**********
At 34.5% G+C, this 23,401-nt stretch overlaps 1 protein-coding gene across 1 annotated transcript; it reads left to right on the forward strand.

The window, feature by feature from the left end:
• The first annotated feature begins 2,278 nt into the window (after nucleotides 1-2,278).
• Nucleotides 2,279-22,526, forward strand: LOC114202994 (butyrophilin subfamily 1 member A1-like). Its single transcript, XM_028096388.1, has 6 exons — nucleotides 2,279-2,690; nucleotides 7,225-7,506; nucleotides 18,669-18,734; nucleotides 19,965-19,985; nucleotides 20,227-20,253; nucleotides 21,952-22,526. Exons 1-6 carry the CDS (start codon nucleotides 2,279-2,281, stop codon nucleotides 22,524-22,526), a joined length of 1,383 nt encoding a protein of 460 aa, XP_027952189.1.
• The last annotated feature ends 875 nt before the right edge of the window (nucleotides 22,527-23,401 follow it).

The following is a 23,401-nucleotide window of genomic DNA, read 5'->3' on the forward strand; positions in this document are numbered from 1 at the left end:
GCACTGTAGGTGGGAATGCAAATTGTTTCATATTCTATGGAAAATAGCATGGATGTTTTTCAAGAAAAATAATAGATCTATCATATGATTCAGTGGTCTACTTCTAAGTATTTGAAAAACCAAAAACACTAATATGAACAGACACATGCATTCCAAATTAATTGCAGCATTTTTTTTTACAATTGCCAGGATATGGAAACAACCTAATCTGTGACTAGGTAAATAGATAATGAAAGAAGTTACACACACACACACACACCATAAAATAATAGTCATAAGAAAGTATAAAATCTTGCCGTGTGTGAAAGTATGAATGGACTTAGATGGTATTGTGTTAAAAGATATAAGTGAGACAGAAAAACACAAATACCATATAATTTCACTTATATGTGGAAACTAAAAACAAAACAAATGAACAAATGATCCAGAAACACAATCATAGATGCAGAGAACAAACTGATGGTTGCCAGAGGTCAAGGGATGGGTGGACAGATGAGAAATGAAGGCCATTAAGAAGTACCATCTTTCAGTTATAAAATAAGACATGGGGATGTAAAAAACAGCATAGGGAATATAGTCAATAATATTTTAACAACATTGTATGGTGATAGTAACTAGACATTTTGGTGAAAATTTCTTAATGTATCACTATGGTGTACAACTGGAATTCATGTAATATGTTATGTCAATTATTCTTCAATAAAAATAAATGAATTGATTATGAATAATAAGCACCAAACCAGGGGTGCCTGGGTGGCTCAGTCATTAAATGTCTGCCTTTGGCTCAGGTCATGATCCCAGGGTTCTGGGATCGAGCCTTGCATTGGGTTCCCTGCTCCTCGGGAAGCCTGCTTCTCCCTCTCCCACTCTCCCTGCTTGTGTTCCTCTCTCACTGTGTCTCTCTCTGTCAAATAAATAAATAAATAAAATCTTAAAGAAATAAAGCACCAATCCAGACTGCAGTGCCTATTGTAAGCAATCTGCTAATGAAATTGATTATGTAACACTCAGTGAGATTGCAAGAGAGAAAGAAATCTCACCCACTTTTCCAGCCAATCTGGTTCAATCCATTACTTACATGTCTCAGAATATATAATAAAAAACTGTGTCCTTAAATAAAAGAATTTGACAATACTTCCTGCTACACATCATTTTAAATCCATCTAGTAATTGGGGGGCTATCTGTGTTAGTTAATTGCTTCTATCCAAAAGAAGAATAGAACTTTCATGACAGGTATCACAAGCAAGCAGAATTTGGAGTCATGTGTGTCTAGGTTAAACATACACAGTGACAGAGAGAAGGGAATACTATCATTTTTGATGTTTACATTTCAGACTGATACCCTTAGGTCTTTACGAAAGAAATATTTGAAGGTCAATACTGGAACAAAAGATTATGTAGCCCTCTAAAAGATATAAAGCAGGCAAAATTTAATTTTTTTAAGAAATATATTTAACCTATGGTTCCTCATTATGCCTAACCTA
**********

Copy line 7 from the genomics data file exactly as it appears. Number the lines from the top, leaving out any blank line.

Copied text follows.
GCACTGTAGGTGGGAATGCAAATTGTTTCATATTCTATGGAAAATAGCATGGATGTTTTTCAAGAAAAATAATAGATCTATCATATGATTCAGTGGTCTACTTCTAAGTATTTGAAAAACCAAAAACACTAATATGAACAGACACATGCATTCCAAATTAATTGCAGCATTTTTTTTTACAATTGCCAGGATATGGAAACAACCTAATCTGTGACTAGGTAAATAGATAATGAAAGAAGTTACACACACACACACACACCATAAAATAATAGTCATAAGAAAGTATAAAATCTTGCCGTGTGTGAAAGTATGAATGGACTTAGATGGTATTGTGTTAAAAGATATAAGTGAGACAGAAAAACACAAATACCATATAATTTCACTTATATGTGGAAACTAAAAACAAAACAAATGAACAAATGATCCAGAAACACAATCATAGATGCAGAGAACAAACTGATGGTTGCCAGAGGTCAAGGGATGGGTGGACAGATGAGAAATGAAGGCCATTAAGAAGTACCATCTTTCAGTTATAAAATAAGACATGGGGATGTAAAAAACAGCATAGGGAATATAGTCAATAATATTTTAACAACATTGTATGGTGATAGTAACTAGACATTTTGGTGAAAATTTCTTAATGTATCACTATGGTGTACAACTGGAATTCATGTAATATGTTATGTCAATTATTCTTCAATAAAAATAAATGAATTGATTATGAATAATAAGCACCAAACCAGGGGTGCCTGGGTGGCTCAGTCATTAAATGTCTGCCTTTGGCTCAGGTCATGATCCCAGGGTTCTGGGATCGAGCCTTGCATTGGGTTCCCTGCTCCTCGGGAAGCCTGCTTCTCCCTCTCCCACTCTCCCTGCTTGTGTTCCTCTCTCACTGTGTCTCTCTCTGTCAAATAAATAAATAAATAAAATCTTAAAGAAATAAAGCACCAATCCAGACTGCAGTGCCTATTGTAAGCAATCTGCTAATGAAATTGATTATGTAACACTCAGTGAGATTGCAAGAGAGAAAGAAATCTCACCCACTTTTCCAGCCAATCTGGTTCAATCCATTACTTACATGTCTCAGAATATATAATAAAAAACTGTGTCCTTAAATAAAAGAATTTGACAATACTTCCTGCTACACATCATTTTAAATCCATCTAGTAATTGGGGGGCTATCTGTGTTAGTTAATTGCTTCTATCCAAAAGAAGAATAGAACTTTCATGACAGGTATCACAAGCAAGCAGAATTTGGAGTCATGTGTGTCTAGGTTAAACATACACAGTGACAGAGAGAAGGGAATACTATCATTTTTGATGTTTACATTTCAGACTGATACCCTTAGGTCTTTACGAAAGAAATATTTGAAGGTCAATACTGGAACAAAAGATTATGTAGCCCTCTAAAAGATATAAAGCAGGCAAAATTTAATTTTTTTAAGAAATATATTTAACCTATGGTTCCTCATTATGCCTAACCTA